Goodreads refugee (http://www.goodreads.com/user/show/1257768-sarah) exploring BookLikes.
Lasciate ogni speranza, voi ch’entrate. Or something.
Statue of Dante by Enrico Pazzi, Piazza Santa Croce, Florence
When I took this picture a couple of months ago, I thought Dante’s dour expression must be because he was pondering the horrors of hell. Now I think it’s because he was dwelling on the ignominy of having his masterpiece turned into this Dan Brown novel.
By the fourth book in the series, the formula has been well-established: Robert Langdon, the intrepid Harvard professor and “symbologist,” must race against the clock to decode a series of obscure clues left by a madman to save humanity from destruction. The only thing surprising is that Langdon continues to be dumbfounded when he finds messages from shadowy cabals hidden in the pockets of his Harris Tweed. You’d think he’d be used to it by now.
Unfortunately, the book reads as part dressed-up travelogue, part Wikipedia entry. On the plus side, much of the discussion is about Florence, one of my favorite cities. Brown does name-check some good places (I’d agree with him that “No trip to the piazza [della Signoria] was complete without sipping an espresso at Caffè [sic] Rivoire.”) The problem is that these observations about Florentine tourist destinations are interspersed with scenes of our valiant heroes racing through the narrow streets, fleeing heavily armed paramilitary operatives who want to kill them. Langdon is never too distracted to pontificate about history and Renaissance art, but it's probably more likely that he would give the Frommer’s a rest during this particular tour.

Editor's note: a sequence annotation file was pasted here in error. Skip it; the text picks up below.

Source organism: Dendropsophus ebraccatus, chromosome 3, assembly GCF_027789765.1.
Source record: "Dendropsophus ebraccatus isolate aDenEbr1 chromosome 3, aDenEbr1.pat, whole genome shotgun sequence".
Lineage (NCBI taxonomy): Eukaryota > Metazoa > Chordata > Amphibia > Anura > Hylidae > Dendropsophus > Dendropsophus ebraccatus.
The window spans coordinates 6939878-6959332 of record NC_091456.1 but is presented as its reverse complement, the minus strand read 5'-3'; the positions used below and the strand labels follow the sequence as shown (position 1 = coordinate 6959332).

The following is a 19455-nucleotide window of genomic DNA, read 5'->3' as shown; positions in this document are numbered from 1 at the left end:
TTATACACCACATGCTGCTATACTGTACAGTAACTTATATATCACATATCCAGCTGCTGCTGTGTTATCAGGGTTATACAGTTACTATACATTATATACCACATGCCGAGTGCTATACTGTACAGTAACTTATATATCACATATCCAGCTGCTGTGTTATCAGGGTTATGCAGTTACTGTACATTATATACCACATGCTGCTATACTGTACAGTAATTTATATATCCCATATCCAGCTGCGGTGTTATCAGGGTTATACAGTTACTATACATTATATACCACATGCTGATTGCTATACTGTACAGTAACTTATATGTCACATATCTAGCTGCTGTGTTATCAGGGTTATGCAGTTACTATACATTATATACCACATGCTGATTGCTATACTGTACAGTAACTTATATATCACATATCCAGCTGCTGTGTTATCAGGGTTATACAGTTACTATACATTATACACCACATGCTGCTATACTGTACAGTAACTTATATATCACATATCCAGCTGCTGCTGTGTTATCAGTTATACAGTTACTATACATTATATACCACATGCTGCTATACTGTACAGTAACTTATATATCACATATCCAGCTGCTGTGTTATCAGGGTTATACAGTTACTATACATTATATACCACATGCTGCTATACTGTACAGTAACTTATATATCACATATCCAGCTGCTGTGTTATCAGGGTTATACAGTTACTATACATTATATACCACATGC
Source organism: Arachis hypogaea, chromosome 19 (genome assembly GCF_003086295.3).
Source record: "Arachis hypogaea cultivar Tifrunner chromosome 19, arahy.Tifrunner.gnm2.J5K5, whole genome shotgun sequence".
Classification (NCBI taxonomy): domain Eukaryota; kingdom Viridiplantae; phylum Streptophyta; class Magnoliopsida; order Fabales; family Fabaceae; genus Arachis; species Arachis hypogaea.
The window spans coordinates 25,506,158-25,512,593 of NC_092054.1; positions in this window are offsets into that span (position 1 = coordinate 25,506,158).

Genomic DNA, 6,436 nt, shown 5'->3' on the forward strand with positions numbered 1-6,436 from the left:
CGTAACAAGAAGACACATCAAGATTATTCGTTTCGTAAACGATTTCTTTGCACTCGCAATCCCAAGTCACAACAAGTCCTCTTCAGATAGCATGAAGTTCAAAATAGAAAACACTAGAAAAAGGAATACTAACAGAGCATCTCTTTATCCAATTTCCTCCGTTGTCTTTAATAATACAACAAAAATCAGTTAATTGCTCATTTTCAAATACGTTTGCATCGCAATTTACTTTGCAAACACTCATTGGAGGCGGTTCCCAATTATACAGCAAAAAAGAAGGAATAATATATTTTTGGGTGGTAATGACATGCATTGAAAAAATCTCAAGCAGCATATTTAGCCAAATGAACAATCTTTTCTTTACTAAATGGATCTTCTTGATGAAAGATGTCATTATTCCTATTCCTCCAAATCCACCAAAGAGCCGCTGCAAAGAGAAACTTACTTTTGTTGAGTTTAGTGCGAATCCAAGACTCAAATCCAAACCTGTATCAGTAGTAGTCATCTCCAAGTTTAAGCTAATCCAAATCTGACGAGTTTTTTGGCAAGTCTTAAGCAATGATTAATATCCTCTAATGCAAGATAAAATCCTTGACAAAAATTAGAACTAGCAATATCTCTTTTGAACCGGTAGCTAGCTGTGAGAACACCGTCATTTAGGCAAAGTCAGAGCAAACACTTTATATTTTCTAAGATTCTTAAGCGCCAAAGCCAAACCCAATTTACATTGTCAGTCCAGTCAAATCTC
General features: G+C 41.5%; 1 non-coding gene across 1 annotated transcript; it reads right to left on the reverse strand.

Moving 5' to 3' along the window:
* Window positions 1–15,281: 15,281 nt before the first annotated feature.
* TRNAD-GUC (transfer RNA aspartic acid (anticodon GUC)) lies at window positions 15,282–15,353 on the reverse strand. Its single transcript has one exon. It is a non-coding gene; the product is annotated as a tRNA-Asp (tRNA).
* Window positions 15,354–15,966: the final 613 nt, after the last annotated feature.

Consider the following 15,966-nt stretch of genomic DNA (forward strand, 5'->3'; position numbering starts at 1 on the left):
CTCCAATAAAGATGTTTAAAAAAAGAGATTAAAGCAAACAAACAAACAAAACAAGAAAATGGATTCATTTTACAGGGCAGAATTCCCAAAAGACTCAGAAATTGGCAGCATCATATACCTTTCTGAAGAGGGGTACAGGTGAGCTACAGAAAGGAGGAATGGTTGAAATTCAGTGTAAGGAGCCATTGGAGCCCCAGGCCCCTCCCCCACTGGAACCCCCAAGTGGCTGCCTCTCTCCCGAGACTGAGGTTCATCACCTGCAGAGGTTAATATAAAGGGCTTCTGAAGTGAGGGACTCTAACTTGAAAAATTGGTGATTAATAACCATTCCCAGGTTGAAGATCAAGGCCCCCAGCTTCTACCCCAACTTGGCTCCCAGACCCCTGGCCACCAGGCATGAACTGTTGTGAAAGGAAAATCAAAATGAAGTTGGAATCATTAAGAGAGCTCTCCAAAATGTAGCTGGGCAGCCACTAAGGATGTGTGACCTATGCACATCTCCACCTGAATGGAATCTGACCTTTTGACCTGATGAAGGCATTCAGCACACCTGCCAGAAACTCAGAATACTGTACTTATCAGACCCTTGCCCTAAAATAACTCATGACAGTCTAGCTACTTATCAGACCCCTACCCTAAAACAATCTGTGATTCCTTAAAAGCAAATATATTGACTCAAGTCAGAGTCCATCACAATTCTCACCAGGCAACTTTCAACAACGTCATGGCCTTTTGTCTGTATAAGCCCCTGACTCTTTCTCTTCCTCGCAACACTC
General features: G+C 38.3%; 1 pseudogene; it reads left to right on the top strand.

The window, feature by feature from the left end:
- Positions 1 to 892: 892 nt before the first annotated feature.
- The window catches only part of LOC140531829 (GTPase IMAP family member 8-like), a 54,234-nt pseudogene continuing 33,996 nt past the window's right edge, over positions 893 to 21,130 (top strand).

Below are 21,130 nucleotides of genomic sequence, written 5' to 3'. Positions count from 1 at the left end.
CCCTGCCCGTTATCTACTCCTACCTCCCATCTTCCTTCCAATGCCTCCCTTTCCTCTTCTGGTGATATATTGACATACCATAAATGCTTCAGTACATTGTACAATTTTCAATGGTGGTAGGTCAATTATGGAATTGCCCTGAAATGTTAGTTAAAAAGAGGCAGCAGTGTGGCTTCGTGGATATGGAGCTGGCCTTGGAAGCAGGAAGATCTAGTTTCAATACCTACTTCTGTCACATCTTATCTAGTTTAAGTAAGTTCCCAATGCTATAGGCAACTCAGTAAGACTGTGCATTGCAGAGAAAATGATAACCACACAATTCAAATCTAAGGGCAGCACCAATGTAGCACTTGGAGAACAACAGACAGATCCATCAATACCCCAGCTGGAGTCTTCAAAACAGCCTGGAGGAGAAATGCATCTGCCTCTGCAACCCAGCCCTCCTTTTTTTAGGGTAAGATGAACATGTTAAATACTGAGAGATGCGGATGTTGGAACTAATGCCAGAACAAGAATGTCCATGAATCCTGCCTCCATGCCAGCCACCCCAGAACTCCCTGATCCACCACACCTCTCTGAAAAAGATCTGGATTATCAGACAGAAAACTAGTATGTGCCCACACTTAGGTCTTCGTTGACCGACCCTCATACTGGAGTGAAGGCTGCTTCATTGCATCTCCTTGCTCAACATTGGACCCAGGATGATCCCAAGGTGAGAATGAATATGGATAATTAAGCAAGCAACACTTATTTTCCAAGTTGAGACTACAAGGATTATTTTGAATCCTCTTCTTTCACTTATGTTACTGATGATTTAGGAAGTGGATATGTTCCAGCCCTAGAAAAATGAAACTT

Brown seems fixated on this statue of Hercules in the Palazzo Vecchio. It is rather. . . gripping.
The real disappointment, though, is in the lost opportunity. A Dante-inspired thriller has a lot of possibilities, but this novel is strangely bloodless. It’s just a prolonged scavenger hunt that turns out to be pointless designed to show off all the places Brown researched. I’m sure he had fun doing the research, but he never gives us more than any decent guidebook would. Brown has so much potential material, with the city of Dante, Michelangelo, Machiavelli, the Medici, and Savonarola. What he comes up with, though, is bland and forgettable. His bad guy doesn’t come close to stacking up against either history’s bad guys or Dante’s imagination. I don't think anyone reads Dan Brown's books expecting literary masterpieces, but a little excitement and unpredictability wouldn't hurt anyone.
I did read, though, that they locked the translators for this book in a secret bunker in Milan while they toiled at their work. It’s perhaps a bit too easy to draw an analogy between that and The Divine Comedy, so I’ll refrain, but maybe it could be the seed for Brown’s next book?